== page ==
Always, Alpine

So, I had a wonderful time camping with my friend Anne (separate tents), back from Oxy days. She had planned out our trip to Lassen Volcanic National Park in

great detail, so that every possibility was covered and prepared for. The park has areas of immense beauty, and intricate, intriguing plant life. Anne knew the names of many of the plants as we hiked, which only added to the experience. It's one thing to see beauty in swiss cheese leaves- it's quite another to have her observational skills to realize that the holes were caused by caterpillars, and identify the caterpillars.

Although we initially struggled with some altitude sickness and extreme tiredness, we had great times talking over roasted marshmellows by night.

Oh, and spectacular cook she is- quite the food repretoir!

Now, as we planned this trip, I hadn't realized how much snow would be involved. I had been up higher on Mt. Tubqaal, and we'd seen only scattered drifts there. But I had not considered the increased latitude as well, and there were substantial amounts- as well as ample opportunity to hike in snow in my new sandles. I'm hoping at some point soon to be able to feel my feet again. In the mean time, I felt like I was kind of stuck in a hole.
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There in the snow we got to see the most remarkable image- I've read about snow algae before years ago, but never expected to see it. Unfortunately, the pictures don't really do it justice. The vivid red of the snow was offset by an unwordly blue lake, a deeper blue than the Pacific ocean.
Image Hosted by ImageShack.usImage Hosted by ImageShack.usWe determined that it must also have some form of algae in it, for no water could be naturally that blue. Scientist Anne brought along a dissecting scope from her school so we could take a closer look at the algae. Image Hosted by ImageShack.usImage Hosted by ImageShack.usImage Hosted by ImageShack.usArtist Anne (evidently Rennaissance Woman) got a lot of beautiful drawings of everything she saw, including the snow algae. And I got to see my first pocket gopher there too.
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The algae become cysts when the snow melts, and can handle temperatures as low as -70 degrees Celcius- a temperature at which most algal cells fall apart. Interestingly, it has been found all over the world- but not in Africa until 1998- and that was in Morocco. Though we saw only red algae, it comes in many colours. But I do know that yellow snow- that's not algae.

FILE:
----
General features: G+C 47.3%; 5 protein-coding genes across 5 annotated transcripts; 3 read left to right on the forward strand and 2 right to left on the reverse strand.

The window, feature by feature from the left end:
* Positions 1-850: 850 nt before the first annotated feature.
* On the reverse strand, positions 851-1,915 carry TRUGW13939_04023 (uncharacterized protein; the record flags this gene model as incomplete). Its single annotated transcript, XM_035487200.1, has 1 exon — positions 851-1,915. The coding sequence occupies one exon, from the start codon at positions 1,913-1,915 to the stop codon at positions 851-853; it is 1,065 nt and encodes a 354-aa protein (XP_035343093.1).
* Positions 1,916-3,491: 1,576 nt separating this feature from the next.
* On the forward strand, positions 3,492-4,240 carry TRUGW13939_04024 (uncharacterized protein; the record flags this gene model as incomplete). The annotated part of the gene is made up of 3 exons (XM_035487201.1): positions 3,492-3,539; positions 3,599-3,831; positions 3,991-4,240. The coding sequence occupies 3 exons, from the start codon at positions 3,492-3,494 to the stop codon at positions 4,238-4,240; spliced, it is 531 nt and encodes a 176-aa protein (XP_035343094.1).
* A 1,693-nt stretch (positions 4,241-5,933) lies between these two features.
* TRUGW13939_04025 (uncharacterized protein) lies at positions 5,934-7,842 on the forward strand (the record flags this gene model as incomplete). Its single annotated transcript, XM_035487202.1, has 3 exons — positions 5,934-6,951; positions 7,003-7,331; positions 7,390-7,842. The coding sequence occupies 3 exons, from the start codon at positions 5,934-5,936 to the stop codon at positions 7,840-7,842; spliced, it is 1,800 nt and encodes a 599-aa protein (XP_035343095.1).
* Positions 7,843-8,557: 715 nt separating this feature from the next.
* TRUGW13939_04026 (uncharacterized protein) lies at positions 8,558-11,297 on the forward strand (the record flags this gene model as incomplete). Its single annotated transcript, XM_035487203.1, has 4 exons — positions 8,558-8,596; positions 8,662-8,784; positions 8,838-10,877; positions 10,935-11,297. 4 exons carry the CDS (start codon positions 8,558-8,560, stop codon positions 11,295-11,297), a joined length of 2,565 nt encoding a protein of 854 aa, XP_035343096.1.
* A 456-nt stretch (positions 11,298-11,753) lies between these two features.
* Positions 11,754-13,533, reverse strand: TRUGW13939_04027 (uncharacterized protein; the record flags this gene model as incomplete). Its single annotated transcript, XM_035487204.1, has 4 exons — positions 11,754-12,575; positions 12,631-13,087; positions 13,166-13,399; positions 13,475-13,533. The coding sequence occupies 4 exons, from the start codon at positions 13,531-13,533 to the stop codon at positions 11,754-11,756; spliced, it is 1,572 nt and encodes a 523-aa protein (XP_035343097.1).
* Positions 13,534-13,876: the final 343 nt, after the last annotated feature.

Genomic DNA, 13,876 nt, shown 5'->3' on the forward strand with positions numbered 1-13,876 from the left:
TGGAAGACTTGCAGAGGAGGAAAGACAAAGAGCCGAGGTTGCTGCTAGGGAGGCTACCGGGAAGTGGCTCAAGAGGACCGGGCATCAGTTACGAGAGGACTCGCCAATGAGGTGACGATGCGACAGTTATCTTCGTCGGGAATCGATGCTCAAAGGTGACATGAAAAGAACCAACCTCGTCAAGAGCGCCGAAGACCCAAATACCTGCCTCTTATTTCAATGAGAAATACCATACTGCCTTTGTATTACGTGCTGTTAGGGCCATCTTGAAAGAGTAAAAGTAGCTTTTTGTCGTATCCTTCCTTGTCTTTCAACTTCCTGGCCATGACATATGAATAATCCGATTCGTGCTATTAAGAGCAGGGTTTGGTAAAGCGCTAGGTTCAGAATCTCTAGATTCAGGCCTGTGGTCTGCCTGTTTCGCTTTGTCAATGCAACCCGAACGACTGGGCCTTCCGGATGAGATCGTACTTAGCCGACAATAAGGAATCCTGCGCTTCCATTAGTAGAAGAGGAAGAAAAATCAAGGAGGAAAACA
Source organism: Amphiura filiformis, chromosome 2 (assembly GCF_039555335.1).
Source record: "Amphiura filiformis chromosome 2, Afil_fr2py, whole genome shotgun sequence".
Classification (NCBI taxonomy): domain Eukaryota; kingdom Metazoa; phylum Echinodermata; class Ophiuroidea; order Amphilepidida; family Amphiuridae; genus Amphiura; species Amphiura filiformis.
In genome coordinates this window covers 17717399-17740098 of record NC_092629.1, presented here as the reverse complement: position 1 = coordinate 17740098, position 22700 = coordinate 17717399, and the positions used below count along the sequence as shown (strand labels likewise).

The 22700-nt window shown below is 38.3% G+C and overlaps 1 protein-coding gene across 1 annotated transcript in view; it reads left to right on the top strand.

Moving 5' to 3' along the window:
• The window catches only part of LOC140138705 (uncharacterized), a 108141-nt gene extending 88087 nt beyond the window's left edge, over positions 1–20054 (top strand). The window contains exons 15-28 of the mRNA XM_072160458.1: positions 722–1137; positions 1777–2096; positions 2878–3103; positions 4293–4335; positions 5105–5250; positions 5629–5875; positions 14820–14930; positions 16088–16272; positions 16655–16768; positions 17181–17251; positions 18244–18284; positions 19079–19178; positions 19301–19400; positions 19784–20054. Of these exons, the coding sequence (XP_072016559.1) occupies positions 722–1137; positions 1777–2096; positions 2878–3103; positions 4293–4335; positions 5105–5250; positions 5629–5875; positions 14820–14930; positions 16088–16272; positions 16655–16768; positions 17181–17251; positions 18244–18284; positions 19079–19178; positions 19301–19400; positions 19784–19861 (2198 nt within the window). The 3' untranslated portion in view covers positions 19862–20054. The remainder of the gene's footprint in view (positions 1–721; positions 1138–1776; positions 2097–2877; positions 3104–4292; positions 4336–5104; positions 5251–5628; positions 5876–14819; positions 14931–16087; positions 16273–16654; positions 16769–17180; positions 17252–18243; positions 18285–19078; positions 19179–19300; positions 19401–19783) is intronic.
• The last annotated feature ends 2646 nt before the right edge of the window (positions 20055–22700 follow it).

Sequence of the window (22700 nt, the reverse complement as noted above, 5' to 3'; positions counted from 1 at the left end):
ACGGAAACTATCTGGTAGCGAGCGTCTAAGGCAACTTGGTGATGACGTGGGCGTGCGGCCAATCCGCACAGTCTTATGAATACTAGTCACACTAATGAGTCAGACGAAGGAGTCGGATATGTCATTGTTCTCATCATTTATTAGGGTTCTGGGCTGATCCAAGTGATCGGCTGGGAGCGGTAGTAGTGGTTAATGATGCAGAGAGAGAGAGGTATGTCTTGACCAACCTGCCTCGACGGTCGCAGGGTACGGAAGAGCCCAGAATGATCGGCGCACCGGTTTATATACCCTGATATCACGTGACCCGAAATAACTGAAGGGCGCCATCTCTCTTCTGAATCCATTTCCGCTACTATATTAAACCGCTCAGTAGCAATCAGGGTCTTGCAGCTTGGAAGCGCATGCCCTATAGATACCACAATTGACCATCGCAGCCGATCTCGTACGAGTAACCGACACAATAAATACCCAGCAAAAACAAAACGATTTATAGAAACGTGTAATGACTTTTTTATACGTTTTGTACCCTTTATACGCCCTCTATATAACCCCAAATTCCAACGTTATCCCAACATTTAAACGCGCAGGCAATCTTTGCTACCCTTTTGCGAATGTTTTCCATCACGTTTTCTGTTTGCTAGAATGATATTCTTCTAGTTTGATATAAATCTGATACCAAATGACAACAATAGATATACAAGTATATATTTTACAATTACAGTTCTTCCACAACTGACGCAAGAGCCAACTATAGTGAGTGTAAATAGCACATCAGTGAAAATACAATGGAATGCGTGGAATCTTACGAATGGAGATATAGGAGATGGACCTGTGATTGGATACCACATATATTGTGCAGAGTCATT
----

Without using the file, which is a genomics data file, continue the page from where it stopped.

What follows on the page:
Everywhere in the park we were reminded that there was a much higher volcano hundreds of thousands of years ago, now worn away by weathering. Lassen National Park is the only other place besides St. Helens in the lower 48 with an active volcano- a recent eruption, in the last century. And it appears to be the only place in the US with all types of volcanos, including composite, shield volcanoes, and cinder cones.
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A short hike, of only 2,000 feet, up to 10,462 feet, brings you to the highest peak in the park. There is such a difference when you aren't hiking up scree, and the path is clearly defined, and well maintained! Nothing like hiking Tubqaal. At the top you can see for miles around- even all the way to Shasta.
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On top was the occasional cuteness in the form of chikaree (a species I was unfamilar with until Anne told me of them) and birds of prey. It was great to watch the chickaree come up, almost to your fingertips, looking for food as they played with each other.
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As we came down the mountain, the strangest thing: someone had carved Jesus' name in Arabic into the snow.
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That night, as in Tubqaal, a reward of the most stellar sky, with an incredibly cloudy Milky Way. Slight difference though- something large cracking in the underbrush behind us, that encouraged us to return to the relative safety of the camp site.


Aimee said…
wow, thanks for the photos and description. Looks like a fantastic place to camp in and explore!
E.T. said…
What a neat trip!

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